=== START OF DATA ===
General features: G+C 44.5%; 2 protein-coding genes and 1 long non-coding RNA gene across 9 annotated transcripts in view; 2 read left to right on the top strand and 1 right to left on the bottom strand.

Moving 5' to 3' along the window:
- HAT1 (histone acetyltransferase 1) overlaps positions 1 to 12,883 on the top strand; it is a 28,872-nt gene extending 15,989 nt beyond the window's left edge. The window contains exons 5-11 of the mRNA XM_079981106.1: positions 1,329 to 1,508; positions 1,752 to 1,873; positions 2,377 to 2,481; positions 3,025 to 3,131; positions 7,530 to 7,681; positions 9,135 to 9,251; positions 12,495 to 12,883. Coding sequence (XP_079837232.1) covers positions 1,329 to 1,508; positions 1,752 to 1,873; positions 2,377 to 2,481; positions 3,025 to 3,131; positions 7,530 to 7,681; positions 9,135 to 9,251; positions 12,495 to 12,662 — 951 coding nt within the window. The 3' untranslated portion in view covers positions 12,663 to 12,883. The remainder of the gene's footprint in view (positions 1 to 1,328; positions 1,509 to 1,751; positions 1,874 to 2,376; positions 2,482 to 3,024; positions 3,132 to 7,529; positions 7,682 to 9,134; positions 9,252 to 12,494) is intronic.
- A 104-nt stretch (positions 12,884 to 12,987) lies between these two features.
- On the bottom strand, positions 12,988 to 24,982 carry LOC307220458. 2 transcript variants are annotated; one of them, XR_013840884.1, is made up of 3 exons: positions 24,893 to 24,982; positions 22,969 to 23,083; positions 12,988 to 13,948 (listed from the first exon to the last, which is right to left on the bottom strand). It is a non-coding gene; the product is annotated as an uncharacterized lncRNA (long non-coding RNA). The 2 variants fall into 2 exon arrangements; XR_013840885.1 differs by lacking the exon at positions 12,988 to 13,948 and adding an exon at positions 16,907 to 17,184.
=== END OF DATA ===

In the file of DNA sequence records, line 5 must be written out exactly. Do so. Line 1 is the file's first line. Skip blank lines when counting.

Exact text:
- On the bottom strand, positions 12,988 to 24,982 carry LOC307220458. 2 transcript variants are annotated; one of them, XR_013840884.1, is made up of 3 exons: positions 24,893 to 24,982; positions 22,969 to 23,083; positions 12,988 to 13,948 (listed from the first exon to the last, which is right to left on the bottom strand). It is a non-coding gene; the product is annotated as an uncharacterized lncRNA (long non-coding RNA). The 2 variants fall into 2 exon arrangements; XR_013840885.1 differs by lacking the exon at positions 12,988 to 13,948 and adding an exon at positions 16,907 to 17,184.